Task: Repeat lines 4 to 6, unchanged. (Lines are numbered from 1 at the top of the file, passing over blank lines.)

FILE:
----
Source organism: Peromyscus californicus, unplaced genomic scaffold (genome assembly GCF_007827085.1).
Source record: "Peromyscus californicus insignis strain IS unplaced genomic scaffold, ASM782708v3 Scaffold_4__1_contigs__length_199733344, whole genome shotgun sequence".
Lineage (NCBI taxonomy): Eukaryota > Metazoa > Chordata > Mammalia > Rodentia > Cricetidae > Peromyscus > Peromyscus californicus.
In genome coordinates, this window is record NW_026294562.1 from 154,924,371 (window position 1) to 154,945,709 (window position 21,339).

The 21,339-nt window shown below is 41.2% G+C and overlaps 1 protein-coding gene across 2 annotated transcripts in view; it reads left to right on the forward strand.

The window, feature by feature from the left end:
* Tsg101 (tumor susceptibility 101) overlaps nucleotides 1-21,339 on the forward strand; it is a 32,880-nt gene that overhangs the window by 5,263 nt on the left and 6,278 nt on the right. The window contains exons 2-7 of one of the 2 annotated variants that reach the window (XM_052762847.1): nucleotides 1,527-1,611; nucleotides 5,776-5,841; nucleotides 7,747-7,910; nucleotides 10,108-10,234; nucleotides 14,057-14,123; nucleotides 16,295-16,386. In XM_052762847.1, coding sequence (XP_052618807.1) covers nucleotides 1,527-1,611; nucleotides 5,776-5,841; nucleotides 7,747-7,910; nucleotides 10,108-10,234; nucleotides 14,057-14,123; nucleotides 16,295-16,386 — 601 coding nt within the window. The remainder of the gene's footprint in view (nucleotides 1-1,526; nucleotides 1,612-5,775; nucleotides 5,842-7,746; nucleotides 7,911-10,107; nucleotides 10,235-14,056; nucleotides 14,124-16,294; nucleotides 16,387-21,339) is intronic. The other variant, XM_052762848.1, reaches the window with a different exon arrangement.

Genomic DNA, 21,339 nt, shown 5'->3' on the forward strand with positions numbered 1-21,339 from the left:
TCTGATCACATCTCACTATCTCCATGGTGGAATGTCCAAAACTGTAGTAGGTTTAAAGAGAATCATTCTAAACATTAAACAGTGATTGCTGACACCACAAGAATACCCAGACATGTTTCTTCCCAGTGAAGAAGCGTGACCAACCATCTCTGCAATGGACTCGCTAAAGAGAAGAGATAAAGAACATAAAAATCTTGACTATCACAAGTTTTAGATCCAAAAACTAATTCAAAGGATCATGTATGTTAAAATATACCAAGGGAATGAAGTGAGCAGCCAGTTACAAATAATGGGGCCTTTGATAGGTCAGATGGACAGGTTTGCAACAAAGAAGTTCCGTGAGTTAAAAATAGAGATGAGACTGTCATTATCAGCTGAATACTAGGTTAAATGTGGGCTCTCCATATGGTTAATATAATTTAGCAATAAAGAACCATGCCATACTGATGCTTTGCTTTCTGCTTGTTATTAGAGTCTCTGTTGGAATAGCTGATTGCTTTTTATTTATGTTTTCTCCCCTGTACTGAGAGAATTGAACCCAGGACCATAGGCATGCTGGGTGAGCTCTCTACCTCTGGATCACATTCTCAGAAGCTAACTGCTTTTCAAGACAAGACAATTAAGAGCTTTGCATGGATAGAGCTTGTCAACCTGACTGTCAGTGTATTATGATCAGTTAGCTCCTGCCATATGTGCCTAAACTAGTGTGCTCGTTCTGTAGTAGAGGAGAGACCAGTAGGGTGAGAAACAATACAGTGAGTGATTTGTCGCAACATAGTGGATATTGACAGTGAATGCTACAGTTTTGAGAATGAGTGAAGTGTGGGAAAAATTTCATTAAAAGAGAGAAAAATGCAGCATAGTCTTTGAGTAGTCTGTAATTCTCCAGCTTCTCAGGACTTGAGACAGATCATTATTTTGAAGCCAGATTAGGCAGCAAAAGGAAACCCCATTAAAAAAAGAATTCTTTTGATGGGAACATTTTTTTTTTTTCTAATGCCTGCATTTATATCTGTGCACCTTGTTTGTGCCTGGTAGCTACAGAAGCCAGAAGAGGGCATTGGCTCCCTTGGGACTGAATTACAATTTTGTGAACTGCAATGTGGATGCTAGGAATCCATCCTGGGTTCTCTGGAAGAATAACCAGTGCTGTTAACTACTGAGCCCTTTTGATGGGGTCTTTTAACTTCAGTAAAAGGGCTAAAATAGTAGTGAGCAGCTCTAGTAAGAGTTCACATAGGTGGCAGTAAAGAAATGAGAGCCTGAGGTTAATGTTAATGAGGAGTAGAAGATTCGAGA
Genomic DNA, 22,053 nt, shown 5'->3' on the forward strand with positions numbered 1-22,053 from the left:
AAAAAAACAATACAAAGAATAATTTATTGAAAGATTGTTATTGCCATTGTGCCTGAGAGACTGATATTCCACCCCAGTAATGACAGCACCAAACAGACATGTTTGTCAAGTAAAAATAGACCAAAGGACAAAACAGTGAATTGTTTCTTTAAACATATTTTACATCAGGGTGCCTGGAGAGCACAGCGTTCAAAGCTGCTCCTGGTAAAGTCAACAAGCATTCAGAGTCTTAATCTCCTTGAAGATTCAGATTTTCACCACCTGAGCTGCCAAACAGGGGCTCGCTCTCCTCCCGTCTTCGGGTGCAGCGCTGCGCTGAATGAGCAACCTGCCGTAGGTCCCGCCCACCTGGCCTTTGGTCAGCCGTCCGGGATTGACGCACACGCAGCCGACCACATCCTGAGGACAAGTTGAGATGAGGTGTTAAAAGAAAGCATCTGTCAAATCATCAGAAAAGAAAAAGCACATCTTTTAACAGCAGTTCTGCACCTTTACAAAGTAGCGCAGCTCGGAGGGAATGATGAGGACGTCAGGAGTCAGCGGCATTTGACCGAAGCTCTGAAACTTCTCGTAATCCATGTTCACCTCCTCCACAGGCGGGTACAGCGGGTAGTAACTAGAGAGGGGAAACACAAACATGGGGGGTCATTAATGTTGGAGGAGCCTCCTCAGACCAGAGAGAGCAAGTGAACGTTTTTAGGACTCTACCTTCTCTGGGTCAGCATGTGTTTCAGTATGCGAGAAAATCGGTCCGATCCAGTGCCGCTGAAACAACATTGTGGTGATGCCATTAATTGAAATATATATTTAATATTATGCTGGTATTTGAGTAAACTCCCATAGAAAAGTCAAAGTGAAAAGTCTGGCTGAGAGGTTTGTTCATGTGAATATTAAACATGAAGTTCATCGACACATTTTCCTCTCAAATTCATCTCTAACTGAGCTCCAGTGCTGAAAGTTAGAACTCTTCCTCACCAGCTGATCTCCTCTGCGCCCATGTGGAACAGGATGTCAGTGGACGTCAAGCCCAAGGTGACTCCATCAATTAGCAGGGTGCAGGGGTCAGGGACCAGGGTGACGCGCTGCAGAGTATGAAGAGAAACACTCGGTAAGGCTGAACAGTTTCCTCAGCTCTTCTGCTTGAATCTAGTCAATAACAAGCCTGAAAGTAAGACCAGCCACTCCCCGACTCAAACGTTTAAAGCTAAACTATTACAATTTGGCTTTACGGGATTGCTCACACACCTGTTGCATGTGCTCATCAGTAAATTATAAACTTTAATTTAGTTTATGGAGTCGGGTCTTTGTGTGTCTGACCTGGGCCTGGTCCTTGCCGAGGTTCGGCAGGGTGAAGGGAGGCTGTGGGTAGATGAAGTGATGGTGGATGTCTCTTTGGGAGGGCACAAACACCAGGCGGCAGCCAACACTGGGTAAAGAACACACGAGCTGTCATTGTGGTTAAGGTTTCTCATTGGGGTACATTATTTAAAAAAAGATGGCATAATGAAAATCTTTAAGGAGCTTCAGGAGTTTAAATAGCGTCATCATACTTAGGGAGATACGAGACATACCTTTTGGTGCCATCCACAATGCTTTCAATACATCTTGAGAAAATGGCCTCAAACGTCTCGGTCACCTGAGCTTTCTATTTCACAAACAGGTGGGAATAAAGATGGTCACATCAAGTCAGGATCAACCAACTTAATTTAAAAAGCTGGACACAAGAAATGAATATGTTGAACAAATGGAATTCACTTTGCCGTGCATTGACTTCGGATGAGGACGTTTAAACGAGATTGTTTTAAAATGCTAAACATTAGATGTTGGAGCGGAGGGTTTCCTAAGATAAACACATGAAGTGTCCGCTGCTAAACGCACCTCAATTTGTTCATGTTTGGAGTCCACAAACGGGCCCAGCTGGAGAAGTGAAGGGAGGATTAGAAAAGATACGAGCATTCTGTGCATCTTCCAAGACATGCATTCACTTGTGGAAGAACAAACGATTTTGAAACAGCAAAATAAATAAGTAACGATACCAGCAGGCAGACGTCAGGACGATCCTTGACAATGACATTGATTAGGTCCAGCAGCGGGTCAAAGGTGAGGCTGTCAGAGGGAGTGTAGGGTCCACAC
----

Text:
In genome coordinates, this window is record NW_026294562.1 from 154,924,371 (window position 1) to 154,945,709 (window position 21,339).

The 21,339-nt window shown below is 41.2% G+C and overlaps 1 protein-coding gene across 2 annotated transcripts in view; it reads left to right on the forward strand.

The window, feature by feature from the left end: